legal resources necessary to hold negligent facilities accountable.
Tampa Nursing Home Abuse Lawyer
Tampa is a major city on Florida’s Gulf Coast, home to around 380,000 people. Thirteen percent of the city’s population are senior citizens, while 8.2% are people with disabilities under 65. Many of these individuals reside in nursing homes, where they receive the level of care and attention they need to stay safe and healthy.
Unfortunately, many nursing home residents receive substandard care despite the rules and regulations for nursing home operations. Some even experience intentional harm from the people responsible for their care. As a result, thousands of vulnerable individuals suffer injuries, illnesses, and even death in the place where they are supposed to be safe.
The affiliate Florida personal injury attorneys at Nursing Home Law Center, LLC work tirelessly to defend the legal rights of these victims. If you or a loved one are a victim of nursing home abuse, we can help you seek the justice you deserve.
Call Tampa nursing home abuse lawyers at (800) 926-7565 or use this contact form for a free consultation. All sensitive information you disclose during your free case evaluation will remain confidential under an attorney-client relationship.What is Nursing Home Abuse?
Nursing home abuse is a single or repeated act that causes physical, psychological, or financial harm to a nursing home resident. It can result from negligence, carelessness, or malicious intent of nursing home employees, visitors, or other residents.What is Elder Abuse?
According to the law, elder abuse is a single or repeated act or inaction that causes harm to an older person aged 60 and older. It can occur in any relationship with an expectation of trust, such as in a caregiver relationship.
Since over 90% of nursing home residents are senior citizens, elder abuse is the most common type of nursing home abuse.The 1987 Nursing Home Reform Act
The 1987 Nursing Home Reform Act defines what services nursing homes must provide residents and establishes standards for these services. This law aims to protect the legal rights of nursing home residents, including:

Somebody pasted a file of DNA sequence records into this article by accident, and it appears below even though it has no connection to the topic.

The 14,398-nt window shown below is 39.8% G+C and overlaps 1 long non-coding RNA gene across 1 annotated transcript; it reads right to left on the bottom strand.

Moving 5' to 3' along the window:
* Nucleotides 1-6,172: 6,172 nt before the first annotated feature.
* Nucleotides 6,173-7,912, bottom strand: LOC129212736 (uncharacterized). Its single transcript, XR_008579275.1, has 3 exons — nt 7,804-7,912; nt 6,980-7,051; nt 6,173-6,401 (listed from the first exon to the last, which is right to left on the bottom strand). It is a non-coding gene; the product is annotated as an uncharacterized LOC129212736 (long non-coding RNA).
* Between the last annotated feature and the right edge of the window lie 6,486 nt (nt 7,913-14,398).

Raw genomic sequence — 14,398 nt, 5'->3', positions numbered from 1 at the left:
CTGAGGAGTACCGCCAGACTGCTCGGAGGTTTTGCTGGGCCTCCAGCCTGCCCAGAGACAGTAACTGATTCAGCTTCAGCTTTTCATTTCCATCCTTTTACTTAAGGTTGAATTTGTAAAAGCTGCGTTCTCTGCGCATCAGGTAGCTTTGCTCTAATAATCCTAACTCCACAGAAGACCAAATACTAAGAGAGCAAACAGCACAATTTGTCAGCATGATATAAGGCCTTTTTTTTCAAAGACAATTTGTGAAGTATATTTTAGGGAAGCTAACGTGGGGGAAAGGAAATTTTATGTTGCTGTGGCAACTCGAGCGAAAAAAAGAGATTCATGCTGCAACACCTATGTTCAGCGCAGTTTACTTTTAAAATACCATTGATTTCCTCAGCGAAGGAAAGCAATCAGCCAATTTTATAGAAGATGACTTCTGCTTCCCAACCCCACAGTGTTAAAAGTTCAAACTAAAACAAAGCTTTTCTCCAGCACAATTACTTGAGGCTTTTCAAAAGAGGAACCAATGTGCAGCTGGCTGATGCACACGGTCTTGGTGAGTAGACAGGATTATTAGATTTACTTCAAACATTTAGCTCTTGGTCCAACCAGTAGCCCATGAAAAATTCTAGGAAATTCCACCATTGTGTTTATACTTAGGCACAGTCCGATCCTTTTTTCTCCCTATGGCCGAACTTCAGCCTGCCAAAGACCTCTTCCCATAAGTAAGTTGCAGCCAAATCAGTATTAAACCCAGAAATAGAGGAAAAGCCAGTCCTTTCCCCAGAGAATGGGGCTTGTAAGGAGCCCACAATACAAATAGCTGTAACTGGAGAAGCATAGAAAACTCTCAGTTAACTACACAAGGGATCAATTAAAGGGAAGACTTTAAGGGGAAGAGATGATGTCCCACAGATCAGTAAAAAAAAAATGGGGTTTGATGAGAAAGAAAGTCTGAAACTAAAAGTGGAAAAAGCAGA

- Freedom from abuse, neglect, or mistreatment
- Freedom from physical restraints
- Accommodation of physical, psychological, medical, and social needs
- Participation in resident and family groups
- Be treated with dignity
- Exercise self-determination
- Communicate freely
- Participate in one’s care plan review and be fully informed in advance about any changes in care, treatment, or status change in the facility
- Voice grievances without discrimination or reprisal
The state law determines residents' rights if federal statutes do not regulate the nursing home. Laws regarding nursing home abuse vary from state to state.Types and Warning Signs of Nursing Home Abuse
Abuse in nursing homes and assisted living facilities occur in many ways and manifests in different signs, including:
Physical abuse involves the deliberate use of physical force against a nursing home patient, causing pain, injury, or impairment. It includes but is not limited to actions like slapping, striking, kicking, burning, pinching, and restraining without medical reasons.
Signs of Physical Abuse
- Broken bones
- Unexplained injuries (e.g., cuts, burns, bruises)
- Broken eyeglasses
- Restraint or grip marks
- Post-traumatic stress disorder (PTSD)
Psychological abuse, also known as mental or emotional abuse, involves verbal and non-verbal acts that cause psychological harm to a resident. These acts may include verbal abuse, humiliation, intimidation, gaslighting, and geographical or social isolation.
Signs of Psychological Abuse
- Sudden changes in personality or behavior
- Poor mental health
- Being extremely withdrawn
- Loss of enjoyment in usual activities
- Bouts of anger
- Difficulty sleeping
Sexual assault or abuse is any non-consensual sexual act done to another person, including individuals who cannot give valid consent. It can take many forms, including verbal sexual harassment, unwanted touching, sodomy, coerced nudity, and rape.
Signs of Sexual Abuse
- Reluctance or refusal to be touched
- Unexplained bruises around the breasts or genitals
- Genital infections
- Sexually transmitted diseases
- Unexplained vaginal or anal bleeding
- Sudden changes in personality or behavior
- Refusal to be alone with specific individuals
Financial abuse is the illegal, unauthorized, or improper use of a resident’s resources, including money, belongings, and assets. Financial abuse occurs in different ways, such as forging checks, stealing valuables, and using credit cards without authorization.
Signs of Financial Abuse
- Unexplained withdrawals from bank accounts
- Unexplained transactions on credit cards
- Missing belongings
- Forged signatures on financial documents
- Inconsistencies in financial records of the facility
- Sudden changes in financial habits